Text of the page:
# Question a15ac

Feb 2, 2015

$\text{2.59 g}$ of sucrose will produce $\text{4.00 g}$ of carbon dioxide when reacted completely. I assume you can use the molar masses of sucrose and carbon dioxide, since you can easily determine them just by looking at the periodic table.

So, the combustion of sucrose has this balanced chemical equation

${C}_{12} {H}_{22} {O}_{11} + 12 {O}_{2} \to 11 {H}_{2} O + 12 C {O}_{2}$

Since no information about the amount of oxygen is given, you can safely assume that it will not act as a limiting reagent, which implies that you either have just enough of it, or you have it in excess.

Use the balanced equation to determine how much carbon dioxide will be produced in the reaction. This is done by looking at the mole ratio between sucrose and carbon dioxide.

Notice that 1 mole of sucrose will produce 12 moles of $C {O}_{2}$, which translates into a $\text{1:12}$ mole ratio between the two. However many moles of sucrose you'll use in the reaction, 12 times more moles $C {O}_{2}$ will be produced.

The number of sucrose moles that react is

$\text{2.59 g" * ("1 mole")/("342.3 g") = "0.00757 moles sucrose}$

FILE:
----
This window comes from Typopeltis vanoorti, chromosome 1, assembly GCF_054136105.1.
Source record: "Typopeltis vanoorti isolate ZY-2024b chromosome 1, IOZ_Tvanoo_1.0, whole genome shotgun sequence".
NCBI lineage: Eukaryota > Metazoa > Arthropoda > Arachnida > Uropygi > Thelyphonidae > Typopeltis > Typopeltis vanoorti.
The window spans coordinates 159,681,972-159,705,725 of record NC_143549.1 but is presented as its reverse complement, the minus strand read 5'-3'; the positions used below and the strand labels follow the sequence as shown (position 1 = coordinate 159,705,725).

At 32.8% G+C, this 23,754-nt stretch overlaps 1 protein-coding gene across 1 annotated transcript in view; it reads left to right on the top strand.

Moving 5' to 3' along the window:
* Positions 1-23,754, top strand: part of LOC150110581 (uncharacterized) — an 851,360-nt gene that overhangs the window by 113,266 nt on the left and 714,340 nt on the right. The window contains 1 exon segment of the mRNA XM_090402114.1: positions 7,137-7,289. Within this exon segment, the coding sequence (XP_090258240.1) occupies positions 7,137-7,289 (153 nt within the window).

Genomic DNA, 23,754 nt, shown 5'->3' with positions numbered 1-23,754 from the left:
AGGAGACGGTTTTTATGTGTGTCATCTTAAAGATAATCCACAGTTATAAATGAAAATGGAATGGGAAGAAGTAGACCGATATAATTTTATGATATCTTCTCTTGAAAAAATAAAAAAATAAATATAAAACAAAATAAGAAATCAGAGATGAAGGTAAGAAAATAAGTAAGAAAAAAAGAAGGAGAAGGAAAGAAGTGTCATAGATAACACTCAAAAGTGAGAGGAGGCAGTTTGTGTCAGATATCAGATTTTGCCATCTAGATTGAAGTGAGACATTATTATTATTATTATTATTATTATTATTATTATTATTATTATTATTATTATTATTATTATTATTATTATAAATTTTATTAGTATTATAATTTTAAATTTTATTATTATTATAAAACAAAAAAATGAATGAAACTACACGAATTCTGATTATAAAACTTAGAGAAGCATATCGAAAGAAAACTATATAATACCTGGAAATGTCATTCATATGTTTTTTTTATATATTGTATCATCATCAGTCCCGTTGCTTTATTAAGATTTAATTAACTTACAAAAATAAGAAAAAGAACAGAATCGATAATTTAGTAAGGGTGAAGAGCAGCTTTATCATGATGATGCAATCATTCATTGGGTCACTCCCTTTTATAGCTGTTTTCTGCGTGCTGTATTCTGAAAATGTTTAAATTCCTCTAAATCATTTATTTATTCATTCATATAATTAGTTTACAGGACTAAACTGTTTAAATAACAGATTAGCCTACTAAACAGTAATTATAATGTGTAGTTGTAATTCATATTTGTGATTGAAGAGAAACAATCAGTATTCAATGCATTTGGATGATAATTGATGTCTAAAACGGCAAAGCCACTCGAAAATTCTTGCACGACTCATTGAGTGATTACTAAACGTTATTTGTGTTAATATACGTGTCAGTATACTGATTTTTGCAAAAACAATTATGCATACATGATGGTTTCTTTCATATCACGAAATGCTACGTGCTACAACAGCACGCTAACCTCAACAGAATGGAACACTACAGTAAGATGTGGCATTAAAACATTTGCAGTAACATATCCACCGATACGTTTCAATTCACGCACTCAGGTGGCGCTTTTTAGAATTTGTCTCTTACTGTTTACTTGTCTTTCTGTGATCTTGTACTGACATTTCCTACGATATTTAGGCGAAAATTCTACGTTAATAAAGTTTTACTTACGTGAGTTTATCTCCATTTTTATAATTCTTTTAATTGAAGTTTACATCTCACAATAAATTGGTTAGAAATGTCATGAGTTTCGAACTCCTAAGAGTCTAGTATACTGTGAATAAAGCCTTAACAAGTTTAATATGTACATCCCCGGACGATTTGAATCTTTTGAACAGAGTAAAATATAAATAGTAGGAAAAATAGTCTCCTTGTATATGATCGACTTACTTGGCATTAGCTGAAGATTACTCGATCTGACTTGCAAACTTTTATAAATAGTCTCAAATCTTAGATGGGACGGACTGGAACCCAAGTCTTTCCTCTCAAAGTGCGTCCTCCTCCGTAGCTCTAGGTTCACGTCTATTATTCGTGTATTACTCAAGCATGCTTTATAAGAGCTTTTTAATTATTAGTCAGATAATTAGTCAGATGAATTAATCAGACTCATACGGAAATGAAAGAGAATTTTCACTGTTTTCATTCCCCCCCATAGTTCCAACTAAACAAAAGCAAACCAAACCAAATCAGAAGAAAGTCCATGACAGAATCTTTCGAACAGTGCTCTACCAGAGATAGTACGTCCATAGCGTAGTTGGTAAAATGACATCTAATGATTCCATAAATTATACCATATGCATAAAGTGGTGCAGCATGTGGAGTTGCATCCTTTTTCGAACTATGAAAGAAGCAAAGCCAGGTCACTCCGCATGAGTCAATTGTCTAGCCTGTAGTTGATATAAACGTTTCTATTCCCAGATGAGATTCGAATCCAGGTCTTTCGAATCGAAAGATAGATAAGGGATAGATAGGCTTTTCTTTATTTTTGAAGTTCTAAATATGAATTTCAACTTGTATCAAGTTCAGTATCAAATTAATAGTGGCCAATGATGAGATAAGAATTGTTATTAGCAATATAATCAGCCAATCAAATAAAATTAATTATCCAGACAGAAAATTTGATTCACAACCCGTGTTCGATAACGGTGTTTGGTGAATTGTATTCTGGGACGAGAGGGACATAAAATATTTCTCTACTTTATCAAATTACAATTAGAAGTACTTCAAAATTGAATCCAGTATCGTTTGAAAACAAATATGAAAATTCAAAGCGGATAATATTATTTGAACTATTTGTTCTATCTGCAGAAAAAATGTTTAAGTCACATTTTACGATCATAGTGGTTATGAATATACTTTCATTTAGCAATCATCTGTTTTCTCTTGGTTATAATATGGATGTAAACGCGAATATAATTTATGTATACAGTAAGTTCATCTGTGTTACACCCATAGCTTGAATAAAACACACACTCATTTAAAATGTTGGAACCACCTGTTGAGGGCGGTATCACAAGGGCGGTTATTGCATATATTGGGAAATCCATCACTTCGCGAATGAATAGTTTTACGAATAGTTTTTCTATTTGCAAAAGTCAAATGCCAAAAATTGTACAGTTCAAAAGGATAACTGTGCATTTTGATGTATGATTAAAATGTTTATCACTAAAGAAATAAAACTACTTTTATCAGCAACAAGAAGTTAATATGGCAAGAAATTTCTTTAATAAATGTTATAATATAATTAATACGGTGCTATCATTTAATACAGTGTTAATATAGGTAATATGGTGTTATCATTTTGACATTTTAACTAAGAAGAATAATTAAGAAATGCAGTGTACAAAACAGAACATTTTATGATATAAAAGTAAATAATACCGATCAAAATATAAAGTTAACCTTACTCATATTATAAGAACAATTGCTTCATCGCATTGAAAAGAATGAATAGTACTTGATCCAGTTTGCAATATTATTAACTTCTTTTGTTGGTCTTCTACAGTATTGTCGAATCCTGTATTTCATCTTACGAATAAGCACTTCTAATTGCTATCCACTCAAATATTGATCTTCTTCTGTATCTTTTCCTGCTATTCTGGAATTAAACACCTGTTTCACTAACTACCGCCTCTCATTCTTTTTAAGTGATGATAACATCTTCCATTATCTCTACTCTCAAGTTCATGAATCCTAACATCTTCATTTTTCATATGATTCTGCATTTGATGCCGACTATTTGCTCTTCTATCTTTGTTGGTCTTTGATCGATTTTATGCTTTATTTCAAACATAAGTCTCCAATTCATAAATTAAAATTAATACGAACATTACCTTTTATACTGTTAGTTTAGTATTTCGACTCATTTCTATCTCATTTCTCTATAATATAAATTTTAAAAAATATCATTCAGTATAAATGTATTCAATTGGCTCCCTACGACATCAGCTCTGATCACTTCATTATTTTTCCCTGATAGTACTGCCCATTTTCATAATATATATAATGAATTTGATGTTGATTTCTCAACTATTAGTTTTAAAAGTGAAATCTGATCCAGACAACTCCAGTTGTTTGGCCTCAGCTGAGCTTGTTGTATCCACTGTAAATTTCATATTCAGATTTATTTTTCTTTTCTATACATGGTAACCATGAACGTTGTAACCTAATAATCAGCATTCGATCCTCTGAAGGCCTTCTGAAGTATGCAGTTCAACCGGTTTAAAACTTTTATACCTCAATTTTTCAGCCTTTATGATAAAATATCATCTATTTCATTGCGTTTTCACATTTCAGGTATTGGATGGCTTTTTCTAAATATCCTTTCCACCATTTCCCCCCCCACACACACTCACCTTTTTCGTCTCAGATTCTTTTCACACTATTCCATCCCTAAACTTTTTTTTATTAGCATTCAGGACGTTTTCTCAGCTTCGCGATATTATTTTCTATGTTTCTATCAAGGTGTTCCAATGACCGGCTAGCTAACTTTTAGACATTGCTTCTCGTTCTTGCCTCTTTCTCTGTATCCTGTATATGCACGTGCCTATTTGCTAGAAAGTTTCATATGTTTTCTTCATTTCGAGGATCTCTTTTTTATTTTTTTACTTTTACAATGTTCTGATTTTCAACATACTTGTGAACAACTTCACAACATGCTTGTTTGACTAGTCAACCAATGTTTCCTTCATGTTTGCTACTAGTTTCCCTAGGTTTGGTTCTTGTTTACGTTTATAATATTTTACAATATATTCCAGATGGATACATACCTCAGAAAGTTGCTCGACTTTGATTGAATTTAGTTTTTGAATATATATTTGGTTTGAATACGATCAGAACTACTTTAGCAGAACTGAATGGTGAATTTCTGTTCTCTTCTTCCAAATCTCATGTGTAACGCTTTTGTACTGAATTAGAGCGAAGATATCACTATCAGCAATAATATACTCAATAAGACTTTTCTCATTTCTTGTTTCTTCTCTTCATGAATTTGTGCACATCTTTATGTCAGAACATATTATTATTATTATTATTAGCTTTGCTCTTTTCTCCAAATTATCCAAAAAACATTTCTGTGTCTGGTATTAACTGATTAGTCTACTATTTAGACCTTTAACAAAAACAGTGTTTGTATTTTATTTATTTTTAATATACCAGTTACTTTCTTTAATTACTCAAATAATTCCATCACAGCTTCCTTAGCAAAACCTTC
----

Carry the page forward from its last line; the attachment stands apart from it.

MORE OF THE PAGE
This means that you'll produce

$\text{0.00757 moles sucrose" * ("12 moles "CO_2)/("1 mole sucrose") = "0.0908 moles } C {O}_{2}$

Now use carbon dioxide's molar mass to go from moles to grams

$\text{0.0908 moles" * ("44.0 g")/("1 mole") = "4.00 g}$

If you're not allowed to use the actual molar masses, just go generic. If ${M}_{\text{sucrose}}$ is the molar mass of sucrose and ${M}_{C {O}_{2}}$ is the molar mass of carbon dioxide, you'll have

"2.59 g" * ("1 mole")/(M_("sucrose")) = "2.59 g"/M_("sucrose") $\to$ moles of sucrose

"2.59 g"/M_("sucrose") * ("12 moles "CO_2)/("1 mole sucrose") = "31.1 g"/(M_("sucrose")) $\to$ moles of $C {O}_{2}$

"31.1 g"/M_("sucrose") * (M_(CO_2))/("1 mole") = "31.1 g" * M_(CO_2)/(M_("sucrose")# $\to$ grams of $C {O}_{2}$

If you use the actual molar masses, the result will be identical $\text{4.00 g}$.